Looking through the history of American music, it’s easy to see African American influences in art forms that include the traditional spiritual and gospel music, the syncopating rhythms of jazz, and numerous other sound innovations through the generations: ragtime, blues, boogie-woogie, R&B, rock and roll, hip hop, rap, and many more. It’s not too much to say that American music is African American music.
The uniquely American form of the popular stage and film musical has also given us works by or about African Americans that are extraordinary in terms of their historical value, artistic quality, or both. Here are summaries of a few of the most outstanding ones from the first half of the 20th century:
Treemonisha (1911) was ragtime composer and lyricist Scott Joplin’s third (and final) work for the stage. The story focuses on the character of Treemonisha, who was found beneath a tree as an infant and adopted as the daughter of a formerly enslaved couple. Joplin’s score blends traditional European opera with his signature ragtime rhythms.
Treemonisha also highlights the struggles of the Black culture of its time, including the desire to assimilate into white society while still feeling the pull of African American traditions. The opera was also pioneering for its time in underlining the importance of education.
Joplin was never able to stage a full production of Treemonisha. In 1972, an ensemble at Atlanta’s Morehouse College presented Treemonisha, and it received a true full premiere for the general public in 1975 at the Houston Grand Opera.
2. Shuffle Along
Shuffle Along (1921) was Broadway’s first full-fledged musical by a Black librettist (the duo of Flournoy Miller and Aubrey Lyles), composer (Eubie Blake), and lyricist (Noble Sissle), featuring an all-Black cast. The production broke records by running for some 500 nights on Broadway, and its “I’m Just Wild About Harry” remains a well-known song today. Poet and historian James Weldon Johnson commented that the show offered a sophisticated portrayal of the love story between the African American leads.
The show was revived in 2016 in a completely fresh way. Shuffle Along, or The Making of the Musical Sensation of 1921 and All That Followed offered new choreography by Savion Glover, a new wrap-around book by George C. Wolfe and Audra McDonald in the starring roles. The new work honored the value of the original’s status as a groundbreaking moment in African American cultural history and tackled its complex aspects head-on.
3. Cabin in the Sky
Cabin in the Sky (1943), featuring the legendary Lena Horne in her only starring role for MGM, was the first film produced by a major studio with an entirely African American cast. The movie also starred renowned performers like Louis Armstrong, Ethel Waters, and Eddie “Rochester” Anderson. Directed by Vincente Minelli, it was based on the 1940 Broadway show of the same title with music by Vernon Duke, lyrics by John Latouche, and book by Lynn Root. The creators gave voice to a rare work of fantasy and imagination centered on the rich African American folkloric tradition and portrayed by an all-Black cast.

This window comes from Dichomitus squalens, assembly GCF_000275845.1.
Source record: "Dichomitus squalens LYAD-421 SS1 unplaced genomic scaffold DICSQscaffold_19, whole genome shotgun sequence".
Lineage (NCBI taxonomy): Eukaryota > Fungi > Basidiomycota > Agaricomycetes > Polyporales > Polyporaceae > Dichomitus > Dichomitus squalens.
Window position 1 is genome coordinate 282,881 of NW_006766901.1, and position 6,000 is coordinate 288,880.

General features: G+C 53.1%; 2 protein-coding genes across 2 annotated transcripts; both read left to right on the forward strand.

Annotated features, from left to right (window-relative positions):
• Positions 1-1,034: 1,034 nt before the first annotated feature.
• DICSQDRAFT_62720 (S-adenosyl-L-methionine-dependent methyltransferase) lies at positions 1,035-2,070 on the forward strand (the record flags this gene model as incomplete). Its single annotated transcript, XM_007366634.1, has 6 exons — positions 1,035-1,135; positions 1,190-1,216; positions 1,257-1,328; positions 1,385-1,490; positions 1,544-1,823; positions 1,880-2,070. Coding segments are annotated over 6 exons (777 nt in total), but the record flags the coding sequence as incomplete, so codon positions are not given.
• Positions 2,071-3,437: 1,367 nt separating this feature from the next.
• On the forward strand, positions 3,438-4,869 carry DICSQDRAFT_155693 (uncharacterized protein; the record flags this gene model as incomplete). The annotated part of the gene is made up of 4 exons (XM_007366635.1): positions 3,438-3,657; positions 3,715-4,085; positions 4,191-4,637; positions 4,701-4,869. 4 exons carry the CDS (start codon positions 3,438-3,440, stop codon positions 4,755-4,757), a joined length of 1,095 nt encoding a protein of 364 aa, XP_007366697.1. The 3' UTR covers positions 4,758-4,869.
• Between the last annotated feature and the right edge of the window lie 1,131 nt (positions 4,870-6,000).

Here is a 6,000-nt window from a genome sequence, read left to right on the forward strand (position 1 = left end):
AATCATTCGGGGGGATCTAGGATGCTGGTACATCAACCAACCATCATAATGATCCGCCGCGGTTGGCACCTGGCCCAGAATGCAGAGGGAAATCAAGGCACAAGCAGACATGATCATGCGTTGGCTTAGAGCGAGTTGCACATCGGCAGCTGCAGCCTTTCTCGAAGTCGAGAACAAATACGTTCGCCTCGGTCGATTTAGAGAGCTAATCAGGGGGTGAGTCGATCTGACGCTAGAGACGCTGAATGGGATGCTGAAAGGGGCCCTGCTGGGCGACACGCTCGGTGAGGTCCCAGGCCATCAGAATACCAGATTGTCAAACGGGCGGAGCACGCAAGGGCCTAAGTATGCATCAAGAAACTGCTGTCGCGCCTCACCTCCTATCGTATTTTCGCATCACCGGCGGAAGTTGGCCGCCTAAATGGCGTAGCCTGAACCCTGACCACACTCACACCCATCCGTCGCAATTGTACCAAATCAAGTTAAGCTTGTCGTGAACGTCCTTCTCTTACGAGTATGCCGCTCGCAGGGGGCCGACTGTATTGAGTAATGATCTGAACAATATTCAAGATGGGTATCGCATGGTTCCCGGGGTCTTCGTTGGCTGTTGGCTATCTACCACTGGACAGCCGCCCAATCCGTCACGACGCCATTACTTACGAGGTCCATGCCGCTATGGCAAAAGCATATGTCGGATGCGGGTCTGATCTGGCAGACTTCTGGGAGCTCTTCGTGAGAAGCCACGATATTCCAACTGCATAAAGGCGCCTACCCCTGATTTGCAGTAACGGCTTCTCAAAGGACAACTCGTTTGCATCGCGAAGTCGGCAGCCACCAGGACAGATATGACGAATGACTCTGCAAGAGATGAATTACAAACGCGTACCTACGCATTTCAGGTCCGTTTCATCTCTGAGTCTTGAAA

“Happiness Is a Thing Called Joe,” as sung by Waters, is among the most memorable and lyrically beautiful songs in Cabin in the Sky. “Taking a Chance on Love” is one of the other still-beloved songs from this classic musical.
4. Carmen Jones
Carmen Jones (1954), based on Georges Bizet’s 1875 opera Carmen and with new lyrics in colloquial American speech by Oscar Hammerstein II to Bizet’s music, gave a Technicolor folk operatic treatment to the French classic. While the composer and lyricist were not African American, the entire cast was, including iconic movie star Dorothy Dandridge as Carmen, who works in a parachute factory during World War II in an update of Bizet’s Seville cigarette factory setting.
Carmen charms soldier Joe (portrayed by the equally iconic singer Harry Belafonte), with this role also modernized from Bizet’s character of Don José. Dandridge earned the first Oscar nomination ever for an African American performer in the category of Best Actress in a Leading Role. Otto Preminger directed, with Pearl Bailey in another strong performance as factory worker Frankie.
Hammerstein’s original 1943 Broadway version of the show was notably revived off-Broadway in 2018 with Anika Noni Rose in the title role.
5. Porgy and Bess
The 1935 opera by George Gershwin, Dubose Heyward, Dorothy Heyward, and Ira Gershwin was based on a novel by Dubose Heyward, and was revolutionary for its time, not only for being the first Broadway production with an all-Black cast, but for the incandescent blues-meets-jazz lyricism of George Gershwin’s score. The hits from the musical, and the movie, remain among the most frequently performed in the American musical repertoire: “Summertime,” “It Ain’t Necessarily So,” and “I Got Plenty O’ Nuttin’” are among the most well-remembered.
The poignant story focuses on Bess’ conflicted love for her man, the suffering but proud Porgy, whose disability has driven him to survive by panhandling among the other downtrodden residents of Charleston’s Catfish Row. Porgy’s disability likely reflects that of the author, DuBose Heyward. Bess is also involved with Sportin’ Life and with the possessive Crown. Ultimately, Bess finds sanctuary with Porgy before the two are separated by the connivance of Sportin’ Life and the whims of character and fate.
James Robinson directed a notable production of Porgy and Bess as the opening show of the Metropolitan Opera’s 2019-2020 season, with acclaimed operatic performers Eric Owens and Angel Blue in the leading roles.